BONNE TERRE – The Bonne Terre City Council has decided to place a property tax proposal on the August ballot.
During a special meeting Tuesday night, the council unanimously agreed to ask voters to consider a 75 cent per $100 assessed valuation. The city has not collected a property tax since about 1979.
The money generated from this tax will be used &#8220for municipal purposes, including but not limited to funding capital improvements consisting of community facilities and storm drainage improvements.”
The council began discussing a tax issue a few months ago. The deadline for putting a proposition on the August ballot is May 30.
City Manager Ron Thomure said the last time the city had a property tax it was set at $1 per $100 assessed valuation. He believes 75 cents could generate about $190,000 a year.
Mayor Sue Wilke said &#8220community facilities” can range from streets to park improvements. She said the Church Street project, which will begin in late June, will take up most of the funds from the streets/sidewalks sales tax.
She said 80 percent of the cities in Missouri have a property tax. She said she feels the city needs to have a source of revenue if can count on.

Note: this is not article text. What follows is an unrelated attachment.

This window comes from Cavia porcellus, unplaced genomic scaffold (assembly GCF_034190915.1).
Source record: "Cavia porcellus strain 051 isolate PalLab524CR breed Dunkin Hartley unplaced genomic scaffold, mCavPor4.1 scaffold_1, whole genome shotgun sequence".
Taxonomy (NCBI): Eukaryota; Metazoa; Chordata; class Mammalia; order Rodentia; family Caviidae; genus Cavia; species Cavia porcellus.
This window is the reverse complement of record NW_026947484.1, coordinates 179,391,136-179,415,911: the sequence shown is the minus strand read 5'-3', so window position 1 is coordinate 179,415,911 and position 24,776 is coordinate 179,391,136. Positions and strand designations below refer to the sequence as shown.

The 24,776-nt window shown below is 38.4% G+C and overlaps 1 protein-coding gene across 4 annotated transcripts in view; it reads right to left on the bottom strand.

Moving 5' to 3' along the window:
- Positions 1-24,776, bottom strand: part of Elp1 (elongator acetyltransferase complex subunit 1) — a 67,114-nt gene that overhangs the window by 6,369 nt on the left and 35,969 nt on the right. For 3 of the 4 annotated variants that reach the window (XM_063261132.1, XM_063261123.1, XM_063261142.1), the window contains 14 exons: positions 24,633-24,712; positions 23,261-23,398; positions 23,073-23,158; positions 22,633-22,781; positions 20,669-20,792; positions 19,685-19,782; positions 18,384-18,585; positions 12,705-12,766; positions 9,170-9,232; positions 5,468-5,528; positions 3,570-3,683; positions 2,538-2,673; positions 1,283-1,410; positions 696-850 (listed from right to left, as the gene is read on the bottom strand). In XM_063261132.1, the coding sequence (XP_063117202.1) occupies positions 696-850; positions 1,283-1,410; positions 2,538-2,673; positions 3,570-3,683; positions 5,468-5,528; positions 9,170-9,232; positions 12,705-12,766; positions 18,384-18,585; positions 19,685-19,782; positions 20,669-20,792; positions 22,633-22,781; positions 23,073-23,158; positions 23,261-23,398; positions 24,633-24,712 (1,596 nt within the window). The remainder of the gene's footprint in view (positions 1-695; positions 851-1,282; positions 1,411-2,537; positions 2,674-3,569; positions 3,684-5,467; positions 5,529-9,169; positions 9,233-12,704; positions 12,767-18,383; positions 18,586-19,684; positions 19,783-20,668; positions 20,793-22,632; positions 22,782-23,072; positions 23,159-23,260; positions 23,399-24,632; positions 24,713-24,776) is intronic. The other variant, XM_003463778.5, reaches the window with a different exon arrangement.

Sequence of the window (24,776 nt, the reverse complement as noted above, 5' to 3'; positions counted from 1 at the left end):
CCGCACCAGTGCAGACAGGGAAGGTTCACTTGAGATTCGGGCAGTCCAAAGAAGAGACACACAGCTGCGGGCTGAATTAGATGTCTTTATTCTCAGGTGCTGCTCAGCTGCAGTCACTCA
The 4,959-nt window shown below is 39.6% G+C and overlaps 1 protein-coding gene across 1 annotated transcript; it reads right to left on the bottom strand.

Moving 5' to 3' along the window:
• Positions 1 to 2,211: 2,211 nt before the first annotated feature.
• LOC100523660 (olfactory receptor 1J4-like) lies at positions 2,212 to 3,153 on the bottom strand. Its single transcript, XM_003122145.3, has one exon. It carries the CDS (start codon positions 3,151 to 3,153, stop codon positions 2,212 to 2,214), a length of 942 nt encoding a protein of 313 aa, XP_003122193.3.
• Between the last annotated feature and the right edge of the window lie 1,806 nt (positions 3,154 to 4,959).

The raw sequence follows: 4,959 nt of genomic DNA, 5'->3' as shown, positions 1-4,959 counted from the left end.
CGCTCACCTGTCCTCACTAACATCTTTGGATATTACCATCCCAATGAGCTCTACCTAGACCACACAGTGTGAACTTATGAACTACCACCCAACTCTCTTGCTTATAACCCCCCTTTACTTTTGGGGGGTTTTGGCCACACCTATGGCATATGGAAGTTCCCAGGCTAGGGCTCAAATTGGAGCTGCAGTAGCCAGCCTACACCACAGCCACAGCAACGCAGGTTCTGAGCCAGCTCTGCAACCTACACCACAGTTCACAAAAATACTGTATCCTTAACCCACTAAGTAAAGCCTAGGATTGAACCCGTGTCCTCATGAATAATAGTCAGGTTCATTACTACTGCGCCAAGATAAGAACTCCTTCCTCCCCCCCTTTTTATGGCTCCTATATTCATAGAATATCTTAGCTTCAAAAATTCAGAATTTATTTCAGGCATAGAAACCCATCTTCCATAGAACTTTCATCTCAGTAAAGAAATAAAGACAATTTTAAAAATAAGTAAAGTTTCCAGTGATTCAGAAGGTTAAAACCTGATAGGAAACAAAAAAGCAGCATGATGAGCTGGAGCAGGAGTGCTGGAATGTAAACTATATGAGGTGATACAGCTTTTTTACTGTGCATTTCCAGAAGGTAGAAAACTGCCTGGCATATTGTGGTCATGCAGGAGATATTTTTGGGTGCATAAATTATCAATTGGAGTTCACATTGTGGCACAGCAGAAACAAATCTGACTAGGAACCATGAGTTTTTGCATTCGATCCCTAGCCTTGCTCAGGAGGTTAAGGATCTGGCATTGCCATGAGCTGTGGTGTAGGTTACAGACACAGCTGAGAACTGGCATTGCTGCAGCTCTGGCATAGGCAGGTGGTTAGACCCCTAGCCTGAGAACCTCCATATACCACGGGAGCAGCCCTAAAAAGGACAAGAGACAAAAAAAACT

Wilke has said a capital improvement tax or property tax would help the city &#8220be ready for tomorrow.”
Jeff LaBrot said he liked that having a property tax would make them eligible for more grants.
Wilke has said there are many issues facing the city now and in the future. She said they are still trying to recover from the financial problems they had five years ago. City officials say the problems were caused in part by the delay of the prison opening.
Wilke said the new city hall/police department is one of the reasons the city is looking into the tax. A few weeks ago, she said no figures have been established on how much it will cost the city to lease or buy. She said the developer, Sharo Shirshekan assured them he is going to work with them to make it affordable, but she added the complex would increase their utility costs.
In other matters, the council entered an agreement with Smith and Company Engineers for further engineering of Church Street. Construction is scheduled to begin after June 26.
Councilwoman Janet Barton again asked the council to consider an ordinance restricting heavy traffic on Church Street. Councilman Gene Archer asked if they could review sample ordinances.
The council also heard reports from Alliance Water Resources. Alliance representatives said they continue to have problems with items being flushed down the pipes from the prison. The items have ranged from plastics to rags, bed sheets, and prison jump suits.
Also, the council approved a resolution related to the nutrition center’s fiscal year 2007 budget.